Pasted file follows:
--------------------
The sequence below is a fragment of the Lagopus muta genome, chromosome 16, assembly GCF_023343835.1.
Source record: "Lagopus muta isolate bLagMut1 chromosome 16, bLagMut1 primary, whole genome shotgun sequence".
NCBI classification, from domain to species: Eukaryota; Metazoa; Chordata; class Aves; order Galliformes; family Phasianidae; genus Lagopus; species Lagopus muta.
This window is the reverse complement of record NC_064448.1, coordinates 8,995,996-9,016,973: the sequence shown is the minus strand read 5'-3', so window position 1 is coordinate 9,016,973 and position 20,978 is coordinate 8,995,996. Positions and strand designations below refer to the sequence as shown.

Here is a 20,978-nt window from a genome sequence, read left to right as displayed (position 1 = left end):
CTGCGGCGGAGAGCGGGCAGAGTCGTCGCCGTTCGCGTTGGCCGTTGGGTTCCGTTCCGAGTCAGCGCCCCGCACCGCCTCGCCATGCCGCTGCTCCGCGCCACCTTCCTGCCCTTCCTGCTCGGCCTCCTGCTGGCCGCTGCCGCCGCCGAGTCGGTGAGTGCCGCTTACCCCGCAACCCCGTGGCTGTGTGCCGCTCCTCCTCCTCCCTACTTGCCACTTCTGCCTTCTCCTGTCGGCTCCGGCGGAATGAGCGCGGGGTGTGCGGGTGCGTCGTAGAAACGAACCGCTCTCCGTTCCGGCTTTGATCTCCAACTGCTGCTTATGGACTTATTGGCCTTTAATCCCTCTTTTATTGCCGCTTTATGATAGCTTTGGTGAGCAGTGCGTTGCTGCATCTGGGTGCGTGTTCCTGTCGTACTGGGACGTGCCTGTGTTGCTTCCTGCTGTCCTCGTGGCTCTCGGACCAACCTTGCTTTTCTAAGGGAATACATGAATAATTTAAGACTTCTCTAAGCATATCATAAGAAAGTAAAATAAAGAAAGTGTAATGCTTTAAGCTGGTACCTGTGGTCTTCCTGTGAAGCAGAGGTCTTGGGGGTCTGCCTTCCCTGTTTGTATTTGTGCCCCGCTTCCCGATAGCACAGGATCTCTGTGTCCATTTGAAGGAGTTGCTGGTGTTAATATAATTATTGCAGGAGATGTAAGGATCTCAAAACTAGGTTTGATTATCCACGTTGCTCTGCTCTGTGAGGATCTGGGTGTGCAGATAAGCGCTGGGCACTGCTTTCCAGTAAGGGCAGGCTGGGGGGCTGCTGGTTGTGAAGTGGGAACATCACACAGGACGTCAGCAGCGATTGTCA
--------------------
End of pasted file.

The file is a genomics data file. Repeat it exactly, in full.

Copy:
The sequence below is a fragment of the Lagopus muta genome, chromosome 16, assembly GCF_023343835.1.
Source record: "Lagopus muta isolate bLagMut1 chromosome 16, bLagMut1 primary, whole genome shotgun sequence".
NCBI classification, from domain to species: Eukaryota; Metazoa; Chordata; class Aves; order Galliformes; family Phasianidae; genus Lagopus; species Lagopus muta.
This window is the reverse complement of record NC_064448.1, coordinates 8,995,996-9,016,973: the sequence shown is the minus strand read 5'-3', so window position 1 is coordinate 9,016,973 and position 20,978 is coordinate 8,995,996. Positions and strand designations below refer to the sequence as shown.

Here is a 20,978-nt window from a genome sequence, read left to right as displayed (position 1 = left end):
CTGCGGCGGAGAGCGGGCAGAGTCGTCGCCGTTCGCGTTGGCCGTTGGGTTCCGTTCCGAGTCAGCGCCCCGCACCGCCTCGCCATGCCGCTGCTCCGCGCCACCTTCCTGCCCTTCCTGCTCGGCCTCCTGCTGGCCGCTGCCGCCGCCGAGTCGGTGAGTGCCGCTTACCCCGCAACCCCGTGGCTGTGTGCCGCTCCTCCTCCTCCCTACTTGCCACTTCTGCCTTCTCCTGTCGGCTCCGGCGGAATGAGCGCGGGGTGTGCGGGTGCGTCGTAGAAACGAACCGCTCTCCGTTCCGGCTTTGATCTCCAACTGCTGCTTATGGACTTATTGGCCTTTAATCCCTCTTTTATTGCCGCTTTATGATAGCTTTGGTGAGCAGTGCGTTGCTGCATCTGGGTGCGTGTTCCTGTCGTACTGGGACGTGCCTGTGTTGCTTCCTGCTGTCCTCGTGGCTCTCGGACCAACCTTGCTTTTCTAAGGGAATACATGAATAATTTAAGACTTCTCTAAGCATATCATAAGAAAGTAAAATAAAGAAAGTGTAATGCTTTAAGCTGGTACCTGTGGTCTTCCTGTGAAGCAGAGGTCTTGGGGGTCTGCCTTCCCTGTTTGTATTTGTGCCCCGCTTCCCGATAGCACAGGATCTCTGTGTCCATTTGAAGGAGTTGCTGGTGTTAATATAATTATTGCAGGAGATGTAAGGATCTCAAAACTAGGTTTGATTATCCACGTTGCTCTGCTCTGTGAGGATCTGGGTGTGCAGATAAGCGCTGGGCACTGCTTTCCAGTAAGGGCAGGCTGGGGGGCTGCTGGTTGTGAAGTGGGAACATCACACAGGACGTCAGCAGCGATTGTCA